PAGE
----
Orvis PRO Wading Boot Review: Finally, a wading shoe that doesn’t suck!

Orvis PRO Wading Boots, where have you been? I’ve worn many different brands of wading boots over the years and disliked most of them. (Some I even hated — we’ll get to that shortly.) Even my all-time favorite boot, made by LLBean — I forget the model name and they are long since discontinued — had a tragic flaw: the rubber sole of the boot would come unglued after a season or two. I eventually got tired of returning them.

I only ask three things of boots: support, grip, and don’t be too heavy on my feet. My last two sets of boots have been the Simms G3 Guide Boots with Vibram Soles. Don’t ask me why I suffered through two pairs of those horrid creations. Yep, I hated them. They were very supportive, albeit a little heavy. But the traction — what a catastrophe. Without studs and star cleats, they were treacherous. With the added steel, they were only moderately dangerous. Good riddance, because my new Orvis PRO Wading Boots are everything the Simms are not.

Wow…slip the Orvis PRO Wading Boots on and walk around and they’re not only supportive, but light on the feet. So far, so good. But the real test is, if you’ll pardon the expression, where the rubber meets the road. Orvis claims their Michelin Outdoor extreme outsole offers “a resounding 43% improvement in wet rubber traction over the competition.” Still, I’m a skeptic, and I love me some carbide steel bite, so I ordered the Orvis Posigrip Studs along with the boots.

I’ve put these boots through some mission-critical paces: small streams, which involve wading and hiking on dry land; ocean wading, jetty rock-hopping, and saltwater marsh slogging; and, what I consider the ultimate test, wading in the Housatonic and the Farmington Rivers, both of which have their own unique (and potentially dastardly) rocky bottom structure.

The verdict? Sold! Traction, support, comfort. Highly recommended.

In the interest of fairness, I am not affiliated with Orvis, and I paid for the Orvis PRO Wading Boots with my own coin. Well done, Orvis.

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Stuff I use: Under Armour Cold Gear Base Extreme Leggings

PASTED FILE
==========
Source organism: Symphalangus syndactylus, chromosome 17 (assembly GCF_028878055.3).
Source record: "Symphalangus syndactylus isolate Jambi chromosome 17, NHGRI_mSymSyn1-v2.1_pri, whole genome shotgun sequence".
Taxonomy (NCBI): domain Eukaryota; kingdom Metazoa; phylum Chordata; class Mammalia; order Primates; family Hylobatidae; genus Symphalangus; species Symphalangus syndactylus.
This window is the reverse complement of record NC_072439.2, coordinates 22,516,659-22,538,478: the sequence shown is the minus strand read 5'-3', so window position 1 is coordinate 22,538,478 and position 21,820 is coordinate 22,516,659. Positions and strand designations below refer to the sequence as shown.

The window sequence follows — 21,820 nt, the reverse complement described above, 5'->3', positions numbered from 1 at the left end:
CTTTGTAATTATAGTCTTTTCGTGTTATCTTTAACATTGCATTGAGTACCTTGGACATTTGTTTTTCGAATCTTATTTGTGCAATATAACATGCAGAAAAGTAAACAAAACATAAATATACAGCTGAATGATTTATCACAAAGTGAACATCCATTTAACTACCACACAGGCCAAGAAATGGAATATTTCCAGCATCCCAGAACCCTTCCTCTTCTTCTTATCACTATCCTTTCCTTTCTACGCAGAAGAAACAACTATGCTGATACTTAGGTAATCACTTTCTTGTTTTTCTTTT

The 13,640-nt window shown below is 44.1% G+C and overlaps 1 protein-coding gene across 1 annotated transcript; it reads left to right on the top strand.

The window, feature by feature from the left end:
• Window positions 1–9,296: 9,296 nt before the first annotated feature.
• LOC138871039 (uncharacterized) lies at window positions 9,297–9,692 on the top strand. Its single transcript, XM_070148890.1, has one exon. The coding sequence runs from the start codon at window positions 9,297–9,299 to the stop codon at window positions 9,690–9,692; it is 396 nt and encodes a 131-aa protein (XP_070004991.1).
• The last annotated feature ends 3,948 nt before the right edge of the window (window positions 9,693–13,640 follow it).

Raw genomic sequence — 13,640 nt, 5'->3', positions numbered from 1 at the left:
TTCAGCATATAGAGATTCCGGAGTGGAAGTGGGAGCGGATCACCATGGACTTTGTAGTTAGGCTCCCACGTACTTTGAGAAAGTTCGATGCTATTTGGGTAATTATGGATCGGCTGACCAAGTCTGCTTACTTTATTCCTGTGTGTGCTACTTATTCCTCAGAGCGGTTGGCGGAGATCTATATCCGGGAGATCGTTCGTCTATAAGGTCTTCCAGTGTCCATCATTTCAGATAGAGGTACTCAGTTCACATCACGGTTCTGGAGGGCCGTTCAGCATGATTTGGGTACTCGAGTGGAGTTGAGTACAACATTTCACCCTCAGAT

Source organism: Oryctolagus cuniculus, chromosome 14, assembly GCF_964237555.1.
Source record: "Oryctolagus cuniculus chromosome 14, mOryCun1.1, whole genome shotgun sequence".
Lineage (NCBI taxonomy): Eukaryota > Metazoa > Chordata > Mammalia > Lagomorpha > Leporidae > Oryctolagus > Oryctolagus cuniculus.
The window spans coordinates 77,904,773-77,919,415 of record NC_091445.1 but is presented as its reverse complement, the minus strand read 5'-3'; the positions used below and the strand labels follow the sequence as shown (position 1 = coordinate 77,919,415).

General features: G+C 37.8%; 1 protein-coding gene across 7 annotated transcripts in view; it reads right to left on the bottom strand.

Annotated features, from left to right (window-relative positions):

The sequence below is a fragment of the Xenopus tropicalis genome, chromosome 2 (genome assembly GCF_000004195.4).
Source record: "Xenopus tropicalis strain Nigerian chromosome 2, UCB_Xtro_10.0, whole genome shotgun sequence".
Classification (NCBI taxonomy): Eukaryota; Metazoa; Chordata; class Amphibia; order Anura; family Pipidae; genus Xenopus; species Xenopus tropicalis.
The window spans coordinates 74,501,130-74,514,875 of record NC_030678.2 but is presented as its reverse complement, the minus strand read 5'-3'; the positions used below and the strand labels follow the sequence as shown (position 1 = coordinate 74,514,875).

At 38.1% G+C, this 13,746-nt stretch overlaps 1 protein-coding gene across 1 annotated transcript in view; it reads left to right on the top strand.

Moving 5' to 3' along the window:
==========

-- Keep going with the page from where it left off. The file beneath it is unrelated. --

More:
If there’s anything worse in fishing than being cold and miserable (OK, throw in not catching, too) I’ve yet to experience it. That’s why Under Armour’s Cold Gear Base Extreme Leggings are hands down the best lower body bottom layer I’ve ever owned. I bought mine in 2018; this year’s model is called the ColdGear Base 4.0 Legging.

Ya done good, UnderArmour!

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There’s a lot to love, starting with the fact that these things actually work. I’m the kind of guy who runs cold 24/7, so already I’m at a disadvantage before I step into the water. I wore these last year in all kinds of miserable conditions with a fleece pants overlay and stayed mighty comfortable in my 3mm neoprene waders.

Features you may be interested in: UA Scent Control Technology (and let’s be frank: that’s something we all could use in our nether regions); soft, brushed grid interior (very comfortable); fast-drying wicking material; working fly (yup, nature is going to call at some point). Be advised that the “Find Your True Fit Size” app on the UA site is fallible; it told me I was an XL and they hung on me like a cheap suit. I swapped ’em out for an L and we were warm and happy.

Price: $80

Rating: *****

Water’s cold, steelhead bite’s hot, legs are just right with the Under Armour ColdGear Base 4.0 Legging (hiding somewhere beneath it all). If you fish in cold water/cold weather conditions, you need these leggings.

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